WWE: Then. Now. Forever. #1 Review
Written by Dennis Hopeless, Ross Thibodeaux, Rob Schamberger, and Derek Fridolfs
Art by Dan Mora, Rob Guillory, Rob Schamberger, Daniel Bayliss, and Derek Fridolfs
Review by John Dubrawa
I’ve been watching professional wrestling for close to three decades now, so to say BOOM Studios’ WWE: Then. Now. Forever. #1 is up my alley is kind of an understatement. Not every reader is required to come into this issue with that level of knowledge about the squared circle necessarily, though being a big fan of this stuff–especially the more recent goings-on in the WWE–certainly helps. You won’t see a lot of familiar faces or names in this book if you’re more of a causal viewer of the sport or haven’t watched at all. There’s content to be enjoyed no matter what, but ultimately this is a comic made for wrestling fanatics. And that’s both a good thing and a bad thing when it comes to this issue.
Rather than focusing this issue (which in and of itself is a precursor to an ongoing series simply called WWE starting in December) on a more widely-known WWE star like John Cena or Triple H, writer Dennis Hopeless chooses Seth Rollins, a name probably recognizable only to those that currently follow the product. But ironically, it is those same individuals that will then find little emotional attachment to the issue as it unfurls around an actual storyline from WWE TV back in 2014 (involving a group known as The Shield) because they have already seen the ending played out in real life. I’ll be curious to see how the proper series progresses and whether or not Hopeless can add a few wrinkles along the way to keep even diehard fans guessing.
Thankfully, though, what Hopeless is able to do in-between the setup and the conclusion of his narrative is a heck of a lot of fun and full of plenty of weird surprises. Who knew, for instance, that The Shield really liked to BBQ shirtless on top of a WWE production trailer? And I had no idea that Dean Ambrose took his potato salad so seriously, too. It’s the silliness of these scenes that shows Hopeless understands his source material doesn’t take itself too seriously, and neither should the reader. Similarly, the backup story provided by Ross Thibodeaux involving The New Day traveling through time to find positivity in wrestling is fantastic. It’s so on-brand with those performers that I would love a separate spinoff book with just their adventures.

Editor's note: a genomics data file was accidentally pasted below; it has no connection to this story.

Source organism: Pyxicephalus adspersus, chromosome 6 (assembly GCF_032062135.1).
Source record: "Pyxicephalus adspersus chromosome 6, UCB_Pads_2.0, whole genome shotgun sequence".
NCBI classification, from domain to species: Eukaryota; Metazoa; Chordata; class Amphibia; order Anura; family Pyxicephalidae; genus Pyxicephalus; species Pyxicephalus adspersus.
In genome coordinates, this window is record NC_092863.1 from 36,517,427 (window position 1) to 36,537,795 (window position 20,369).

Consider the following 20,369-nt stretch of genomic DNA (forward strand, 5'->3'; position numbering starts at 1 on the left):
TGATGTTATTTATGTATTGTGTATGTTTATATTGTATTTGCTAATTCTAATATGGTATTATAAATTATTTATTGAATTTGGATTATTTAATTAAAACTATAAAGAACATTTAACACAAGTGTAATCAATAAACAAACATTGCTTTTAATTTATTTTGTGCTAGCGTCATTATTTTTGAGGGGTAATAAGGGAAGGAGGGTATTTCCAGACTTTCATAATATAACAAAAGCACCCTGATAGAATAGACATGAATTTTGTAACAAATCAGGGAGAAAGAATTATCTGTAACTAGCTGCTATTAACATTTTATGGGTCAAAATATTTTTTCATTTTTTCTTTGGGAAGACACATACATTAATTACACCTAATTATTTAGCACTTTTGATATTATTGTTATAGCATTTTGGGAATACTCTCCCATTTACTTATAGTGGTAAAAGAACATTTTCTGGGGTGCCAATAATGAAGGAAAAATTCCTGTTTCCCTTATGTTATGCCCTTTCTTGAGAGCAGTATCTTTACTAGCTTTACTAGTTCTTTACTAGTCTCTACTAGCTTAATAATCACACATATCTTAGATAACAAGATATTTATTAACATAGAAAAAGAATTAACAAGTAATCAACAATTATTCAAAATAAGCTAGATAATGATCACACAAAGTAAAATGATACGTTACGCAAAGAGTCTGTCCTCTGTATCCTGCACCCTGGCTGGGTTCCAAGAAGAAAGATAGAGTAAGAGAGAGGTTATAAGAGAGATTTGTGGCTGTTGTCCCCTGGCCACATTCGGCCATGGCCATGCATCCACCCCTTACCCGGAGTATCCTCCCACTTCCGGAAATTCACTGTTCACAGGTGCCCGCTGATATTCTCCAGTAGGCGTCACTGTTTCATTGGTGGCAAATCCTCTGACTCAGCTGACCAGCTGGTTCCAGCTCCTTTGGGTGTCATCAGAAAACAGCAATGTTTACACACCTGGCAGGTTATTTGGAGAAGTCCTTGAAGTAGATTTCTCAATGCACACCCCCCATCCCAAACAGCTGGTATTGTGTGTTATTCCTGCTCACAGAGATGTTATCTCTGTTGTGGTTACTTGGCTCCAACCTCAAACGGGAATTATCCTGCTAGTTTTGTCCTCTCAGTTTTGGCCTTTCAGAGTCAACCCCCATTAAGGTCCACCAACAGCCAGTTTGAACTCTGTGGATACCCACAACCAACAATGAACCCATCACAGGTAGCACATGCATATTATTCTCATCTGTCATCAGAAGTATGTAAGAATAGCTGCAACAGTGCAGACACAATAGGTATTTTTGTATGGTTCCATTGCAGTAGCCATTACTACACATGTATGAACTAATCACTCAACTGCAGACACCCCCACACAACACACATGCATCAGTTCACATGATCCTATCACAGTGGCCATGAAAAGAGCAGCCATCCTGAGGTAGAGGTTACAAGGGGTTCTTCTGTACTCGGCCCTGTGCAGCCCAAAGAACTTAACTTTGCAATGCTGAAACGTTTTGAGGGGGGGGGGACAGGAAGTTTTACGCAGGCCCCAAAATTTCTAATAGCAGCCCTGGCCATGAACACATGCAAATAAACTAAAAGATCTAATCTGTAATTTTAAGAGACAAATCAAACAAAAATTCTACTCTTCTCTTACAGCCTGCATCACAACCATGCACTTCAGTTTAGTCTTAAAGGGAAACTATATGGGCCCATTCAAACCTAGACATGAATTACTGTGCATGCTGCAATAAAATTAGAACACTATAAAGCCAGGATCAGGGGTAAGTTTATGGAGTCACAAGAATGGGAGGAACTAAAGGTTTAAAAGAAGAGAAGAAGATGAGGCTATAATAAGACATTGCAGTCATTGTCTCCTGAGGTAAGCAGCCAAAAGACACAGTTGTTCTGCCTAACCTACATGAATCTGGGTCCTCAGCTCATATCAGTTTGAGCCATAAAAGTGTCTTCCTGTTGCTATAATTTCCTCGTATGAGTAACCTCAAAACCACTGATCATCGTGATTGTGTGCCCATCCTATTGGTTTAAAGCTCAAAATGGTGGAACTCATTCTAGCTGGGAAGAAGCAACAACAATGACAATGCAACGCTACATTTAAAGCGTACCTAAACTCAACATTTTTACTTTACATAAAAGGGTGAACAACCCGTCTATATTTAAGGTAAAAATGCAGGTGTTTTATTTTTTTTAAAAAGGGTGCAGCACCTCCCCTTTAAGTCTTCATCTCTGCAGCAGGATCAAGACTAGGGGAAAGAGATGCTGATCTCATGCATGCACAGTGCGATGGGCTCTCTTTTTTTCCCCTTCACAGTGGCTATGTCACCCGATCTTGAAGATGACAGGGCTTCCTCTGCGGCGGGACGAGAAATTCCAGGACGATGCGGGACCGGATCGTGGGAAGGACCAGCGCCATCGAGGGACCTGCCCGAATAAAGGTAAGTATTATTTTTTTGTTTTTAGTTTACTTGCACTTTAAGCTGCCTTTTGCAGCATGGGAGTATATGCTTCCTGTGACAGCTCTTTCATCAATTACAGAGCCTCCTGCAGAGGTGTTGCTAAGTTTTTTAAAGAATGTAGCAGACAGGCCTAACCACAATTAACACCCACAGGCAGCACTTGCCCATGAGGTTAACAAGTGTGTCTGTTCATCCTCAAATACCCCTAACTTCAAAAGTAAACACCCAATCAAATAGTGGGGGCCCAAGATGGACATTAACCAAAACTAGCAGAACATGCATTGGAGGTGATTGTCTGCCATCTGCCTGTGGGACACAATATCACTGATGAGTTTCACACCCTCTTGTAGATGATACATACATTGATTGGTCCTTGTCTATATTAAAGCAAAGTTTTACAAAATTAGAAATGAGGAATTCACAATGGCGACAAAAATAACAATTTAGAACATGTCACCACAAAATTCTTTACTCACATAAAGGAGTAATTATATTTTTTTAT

Dan Mora handles the art for the main story and imbues these muscle-bound characters with a mixture of realism and cartoony exaggeration. Basically the perfect way to draw professional wrestlers in other words. Staying on the more exaggerated front, Rob Guillory’s art for Thibodeaux’s time-traveling backup tale is also a perfect marriage of artist and writer that actively captures the brilliant lunacy that is the New Day. There’s also a brief endcap of smaller stories included with this issue as well, the most noteworthy of which is illustrated beautifully by Rob Schamberger and contains a poignant message the (hopefully) inspired kids who may pick this comic up.
Check It Out. WWE: Then. Now. Forever. #1 takes a storyline from the world of professional wrestling and somehow manages to make it even more silly and dramatic. Current wrestling fans that recognize names like Seth Rollins or Dean Ambrose will get the absolute most out of this title, but that leaves casual and non-wrestling fans without a lot of recognizable personalities to latch onto.